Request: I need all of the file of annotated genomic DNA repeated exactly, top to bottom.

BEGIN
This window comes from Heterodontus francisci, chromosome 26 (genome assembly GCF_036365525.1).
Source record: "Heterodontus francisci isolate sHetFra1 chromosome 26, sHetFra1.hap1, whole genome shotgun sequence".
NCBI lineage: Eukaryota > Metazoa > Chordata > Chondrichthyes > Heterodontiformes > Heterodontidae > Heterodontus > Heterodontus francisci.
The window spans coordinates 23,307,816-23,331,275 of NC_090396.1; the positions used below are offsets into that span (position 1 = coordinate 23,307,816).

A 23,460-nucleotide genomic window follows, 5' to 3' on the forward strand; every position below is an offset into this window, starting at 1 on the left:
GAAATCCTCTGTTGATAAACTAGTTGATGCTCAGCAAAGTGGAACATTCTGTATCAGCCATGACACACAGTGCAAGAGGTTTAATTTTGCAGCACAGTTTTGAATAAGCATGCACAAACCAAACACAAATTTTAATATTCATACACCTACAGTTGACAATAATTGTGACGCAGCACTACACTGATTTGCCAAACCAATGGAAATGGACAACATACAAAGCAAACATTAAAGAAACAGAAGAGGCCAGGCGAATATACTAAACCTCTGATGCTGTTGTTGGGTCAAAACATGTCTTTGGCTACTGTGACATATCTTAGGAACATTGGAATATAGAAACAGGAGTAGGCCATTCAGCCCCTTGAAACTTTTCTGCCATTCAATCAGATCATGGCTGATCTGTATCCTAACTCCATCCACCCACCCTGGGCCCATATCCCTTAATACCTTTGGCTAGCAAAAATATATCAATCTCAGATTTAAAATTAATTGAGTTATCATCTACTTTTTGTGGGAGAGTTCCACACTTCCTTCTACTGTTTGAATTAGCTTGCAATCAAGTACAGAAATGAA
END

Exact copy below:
This window comes from Heterodontus francisci, chromosome 26 (genome assembly GCF_036365525.1).
Source record: "Heterodontus francisci isolate sHetFra1 chromosome 26, sHetFra1.hap1, whole genome shotgun sequence".
NCBI lineage: Eukaryota > Metazoa > Chordata > Chondrichthyes > Heterodontiformes > Heterodontidae > Heterodontus > Heterodontus francisci.
The window spans coordinates 23,307,816-23,331,275 of NC_090396.1; the positions used below are offsets into that span (position 1 = coordinate 23,307,816).

A 23,460-nucleotide genomic window follows, 5' to 3' on the forward strand; every position below is an offset into this window, starting at 1 on the left:
GAAATCCTCTGTTGATAAACTAGTTGATGCTCAGCAAAGTGGAACATTCTGTATCAGCCATGACACACAGTGCAAGAGGTTTAATTTTGCAGCACAGTTTTGAATAAGCATGCACAAACCAAACACAAATTTTAATATTCATACACCTACAGTTGACAATAATTGTGACGCAGCACTACACTGATTTGCCAAACCAATGGAAATGGACAACATACAAAGCAAACATTAAAGAAACAGAAGAGGCCAGGCGAATATACTAAACCTCTGATGCTGTTGTTGGGTCAAAACATGTCTTTGGCTACTGTGACATATCTTAGGAACATTGGAATATAGAAACAGGAGTAGGCCATTCAGCCCCTTGAAACTTTTCTGCCATTCAATCAGATCATGGCTGATCTGTATCCTAACTCCATCCACCCACCCTGGGCCCATATCCCTTAATACCTTTGGCTAGCAAAAATATATCAATCTCAGATTTAAAATTAATTGAGTTATCATCTACTTTTTGTGGGAGAGTTCCACACTTCCTTCTACTGTTTGAATTAGCTTGCAATCAAGTACAGAAATGAA